On Tuesday 20 July 2010 Gus Fisher ONZM passed away at the age of 89.
While many people today recognise Gus Fisher as one of the country’s most generous and enthusiastic arts patron Gus first rose to national prominence in the world of high fashion. Gus Fisher was the creative force behind one of New Zealand most celebrated fashion labels, El Jay. The label was started by his elder brother Lou Fisher in 1938. At the age of 17 Gus joined his entrepreneurial brother in the business. Following the Second World War, Gus took over the label with the ambition of transforming it into a high end, design-led label. The fact that the House of Christian Dior approached Gus to manufacture Christian Dior originals in New Zealand in 1953 testifies to his success. Gus held the exclusive licence to produce Christian Dior originals for the Australasian market for over 30 years, providing New Zealand women with a direct link to the glamorous world of Paris couture. Gus’ dedication to capturing the true spirit of Dior even inspired him to create a scaled down replica of Christian Dior’s Paris salon. Gus continued to create smart, high quality clothing for the discerning woman of New Zealand, until 1988 when he quite deservedly retired.
In June, 2010 the exhibition Looking Terrific: The story of El Jay opened at the Gus Fisher Gallery, at the University of Auckland. The exhibition was an exuberant celebration of 50 years of El Jay, and was curated by fellow fashion designer, Doris de Pont. The launch was a packed and excited affair. Crowds, ranging from long-term clients, to seamstresses, house models and ‘bright young things’ for whom El Jay had become a desirable ‘vintage’ label, crowded into the gallery to celebrate the man and his work – to share fond memories of working for Gus, of wearing El Jay, of desiring El Jay. Throughout the evening Gus looked thrilled. At one point during the evening, I saw him pause from his socialising to rearrange the collar on a velvet coat on display, ensuring that it sat as he intended when he made it. Gus was a perfectionist from beginning to end.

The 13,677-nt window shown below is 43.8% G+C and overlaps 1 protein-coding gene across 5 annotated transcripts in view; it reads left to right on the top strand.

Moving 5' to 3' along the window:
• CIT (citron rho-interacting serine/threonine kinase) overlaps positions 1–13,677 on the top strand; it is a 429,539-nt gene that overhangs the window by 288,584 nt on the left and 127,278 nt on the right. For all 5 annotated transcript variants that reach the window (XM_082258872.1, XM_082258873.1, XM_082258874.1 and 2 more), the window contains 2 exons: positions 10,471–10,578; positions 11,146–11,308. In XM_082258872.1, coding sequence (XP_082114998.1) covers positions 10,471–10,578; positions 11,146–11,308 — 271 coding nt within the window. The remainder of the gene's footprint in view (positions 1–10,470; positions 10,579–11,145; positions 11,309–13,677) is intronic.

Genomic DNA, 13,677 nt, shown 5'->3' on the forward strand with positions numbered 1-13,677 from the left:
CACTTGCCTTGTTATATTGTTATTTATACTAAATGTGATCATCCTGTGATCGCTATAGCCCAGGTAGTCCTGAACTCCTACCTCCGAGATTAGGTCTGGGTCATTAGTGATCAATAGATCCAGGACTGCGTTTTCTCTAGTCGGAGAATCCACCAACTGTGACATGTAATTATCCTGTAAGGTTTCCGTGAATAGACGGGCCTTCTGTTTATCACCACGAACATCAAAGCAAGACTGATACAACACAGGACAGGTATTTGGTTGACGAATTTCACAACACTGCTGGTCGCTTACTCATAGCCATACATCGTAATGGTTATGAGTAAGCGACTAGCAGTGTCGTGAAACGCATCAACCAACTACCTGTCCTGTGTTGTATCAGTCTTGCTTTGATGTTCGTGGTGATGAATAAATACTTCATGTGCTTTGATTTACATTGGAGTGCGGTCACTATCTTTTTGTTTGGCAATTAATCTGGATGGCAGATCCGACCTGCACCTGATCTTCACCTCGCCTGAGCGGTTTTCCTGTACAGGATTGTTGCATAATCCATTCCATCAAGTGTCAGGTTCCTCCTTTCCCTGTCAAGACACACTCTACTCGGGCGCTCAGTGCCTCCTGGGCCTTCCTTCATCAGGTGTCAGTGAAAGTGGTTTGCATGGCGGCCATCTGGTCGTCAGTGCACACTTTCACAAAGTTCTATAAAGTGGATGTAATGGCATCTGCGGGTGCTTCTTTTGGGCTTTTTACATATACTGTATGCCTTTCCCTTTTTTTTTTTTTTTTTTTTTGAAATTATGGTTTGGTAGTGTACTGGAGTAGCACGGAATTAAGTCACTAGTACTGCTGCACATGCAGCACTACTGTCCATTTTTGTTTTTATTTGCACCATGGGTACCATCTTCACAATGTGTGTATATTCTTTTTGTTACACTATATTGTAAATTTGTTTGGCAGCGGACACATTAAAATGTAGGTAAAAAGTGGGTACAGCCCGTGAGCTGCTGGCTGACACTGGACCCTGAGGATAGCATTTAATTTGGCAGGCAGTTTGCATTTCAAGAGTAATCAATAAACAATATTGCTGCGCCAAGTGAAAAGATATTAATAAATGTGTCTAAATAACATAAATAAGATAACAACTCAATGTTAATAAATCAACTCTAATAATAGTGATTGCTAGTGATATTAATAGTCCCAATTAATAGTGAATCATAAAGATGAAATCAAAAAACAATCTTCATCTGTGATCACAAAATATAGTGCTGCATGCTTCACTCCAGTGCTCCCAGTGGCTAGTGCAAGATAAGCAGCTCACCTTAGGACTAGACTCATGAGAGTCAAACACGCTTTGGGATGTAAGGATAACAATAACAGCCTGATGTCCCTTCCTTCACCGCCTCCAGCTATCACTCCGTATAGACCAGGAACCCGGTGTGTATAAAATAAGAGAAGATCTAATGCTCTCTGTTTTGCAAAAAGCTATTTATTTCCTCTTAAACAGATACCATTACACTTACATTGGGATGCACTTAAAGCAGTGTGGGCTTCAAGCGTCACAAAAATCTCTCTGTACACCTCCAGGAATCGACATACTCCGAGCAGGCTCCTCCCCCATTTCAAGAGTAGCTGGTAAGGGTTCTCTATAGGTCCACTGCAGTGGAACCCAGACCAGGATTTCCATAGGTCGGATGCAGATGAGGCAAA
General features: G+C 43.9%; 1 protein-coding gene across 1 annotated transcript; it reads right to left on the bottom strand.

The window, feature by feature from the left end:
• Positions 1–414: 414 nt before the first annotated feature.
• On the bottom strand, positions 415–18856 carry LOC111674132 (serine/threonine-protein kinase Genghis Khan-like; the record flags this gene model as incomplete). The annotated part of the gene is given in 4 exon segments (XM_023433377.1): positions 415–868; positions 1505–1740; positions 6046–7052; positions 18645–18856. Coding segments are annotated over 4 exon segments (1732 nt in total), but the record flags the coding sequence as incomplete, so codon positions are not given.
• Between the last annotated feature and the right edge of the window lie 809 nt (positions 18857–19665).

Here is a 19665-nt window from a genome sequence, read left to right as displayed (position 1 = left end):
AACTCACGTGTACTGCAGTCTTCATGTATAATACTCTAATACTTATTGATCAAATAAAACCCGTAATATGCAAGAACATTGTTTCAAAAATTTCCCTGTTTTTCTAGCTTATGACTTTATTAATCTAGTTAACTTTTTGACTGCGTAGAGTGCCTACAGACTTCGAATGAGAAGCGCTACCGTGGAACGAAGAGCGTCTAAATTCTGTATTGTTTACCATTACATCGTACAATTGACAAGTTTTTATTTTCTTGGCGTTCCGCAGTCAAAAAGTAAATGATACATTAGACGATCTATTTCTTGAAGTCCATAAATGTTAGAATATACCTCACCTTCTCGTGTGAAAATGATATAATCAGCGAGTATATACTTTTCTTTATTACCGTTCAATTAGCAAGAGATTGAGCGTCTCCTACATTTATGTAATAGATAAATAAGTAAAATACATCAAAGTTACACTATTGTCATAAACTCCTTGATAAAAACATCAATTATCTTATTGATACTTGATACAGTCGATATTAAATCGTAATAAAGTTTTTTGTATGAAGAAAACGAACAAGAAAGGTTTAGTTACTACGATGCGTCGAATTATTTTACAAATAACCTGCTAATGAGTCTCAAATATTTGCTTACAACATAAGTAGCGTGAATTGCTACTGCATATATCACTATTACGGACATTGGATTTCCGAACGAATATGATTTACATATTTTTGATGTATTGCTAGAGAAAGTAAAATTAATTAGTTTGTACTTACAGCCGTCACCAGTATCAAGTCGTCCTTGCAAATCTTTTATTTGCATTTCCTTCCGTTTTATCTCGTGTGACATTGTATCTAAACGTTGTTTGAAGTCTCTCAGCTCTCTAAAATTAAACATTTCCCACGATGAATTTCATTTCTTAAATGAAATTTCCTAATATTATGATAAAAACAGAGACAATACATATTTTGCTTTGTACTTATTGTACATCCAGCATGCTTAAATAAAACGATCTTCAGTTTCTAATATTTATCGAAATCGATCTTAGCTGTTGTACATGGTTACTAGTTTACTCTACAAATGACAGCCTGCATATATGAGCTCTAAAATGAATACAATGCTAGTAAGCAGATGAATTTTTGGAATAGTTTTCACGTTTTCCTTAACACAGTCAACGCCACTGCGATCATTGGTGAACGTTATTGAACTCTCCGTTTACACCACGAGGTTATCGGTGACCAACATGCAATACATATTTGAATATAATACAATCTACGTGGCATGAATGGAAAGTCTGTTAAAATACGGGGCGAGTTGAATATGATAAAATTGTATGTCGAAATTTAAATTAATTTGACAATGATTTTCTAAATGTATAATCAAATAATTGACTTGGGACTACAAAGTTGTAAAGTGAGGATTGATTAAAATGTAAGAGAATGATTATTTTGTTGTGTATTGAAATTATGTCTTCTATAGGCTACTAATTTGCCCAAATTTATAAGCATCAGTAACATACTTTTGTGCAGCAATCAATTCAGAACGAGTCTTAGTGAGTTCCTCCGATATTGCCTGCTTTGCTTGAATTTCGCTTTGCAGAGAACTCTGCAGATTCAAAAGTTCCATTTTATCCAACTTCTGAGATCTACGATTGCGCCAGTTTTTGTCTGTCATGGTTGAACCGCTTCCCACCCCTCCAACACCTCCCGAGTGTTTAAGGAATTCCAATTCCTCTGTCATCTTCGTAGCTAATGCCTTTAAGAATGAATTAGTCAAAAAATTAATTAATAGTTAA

Te Papa was thrilled to be able to loan a selection of beautiful El Jay garments from the 1950s and 60s for the exhibition. View Te Papa’s wonderful El Jay collection on Collections Online.
Gus Fisher’s life was also characterised by a passionate interest in art. Gus and his wife Irene were collectors of great insight and commitment. For art as for fashion, Gus had an eye for the very best. They were also very generous lenders. They lent works for Te Papa’s exhibition Rita Angus: Life & Vision, sharing the works they loved with the hundreds of thousands of people who saw the exhibition up and down the country.
They came down to Wellington especially for the opening and were delighted with the exhibition, with how their works looked and the company they were in. Exhibition co-curator William McAloon remembers that Gus was positively beaming that night, and he was just as pleased a little over a year later when the exhibition opened at Auckland Art Gallery.
Numerous exhibitions of New Zealand have enjoyed their support over many, many years, whether as lenders, as patrons or simply as lovers of art.
Post by Claire Regnault, Senior Curator History.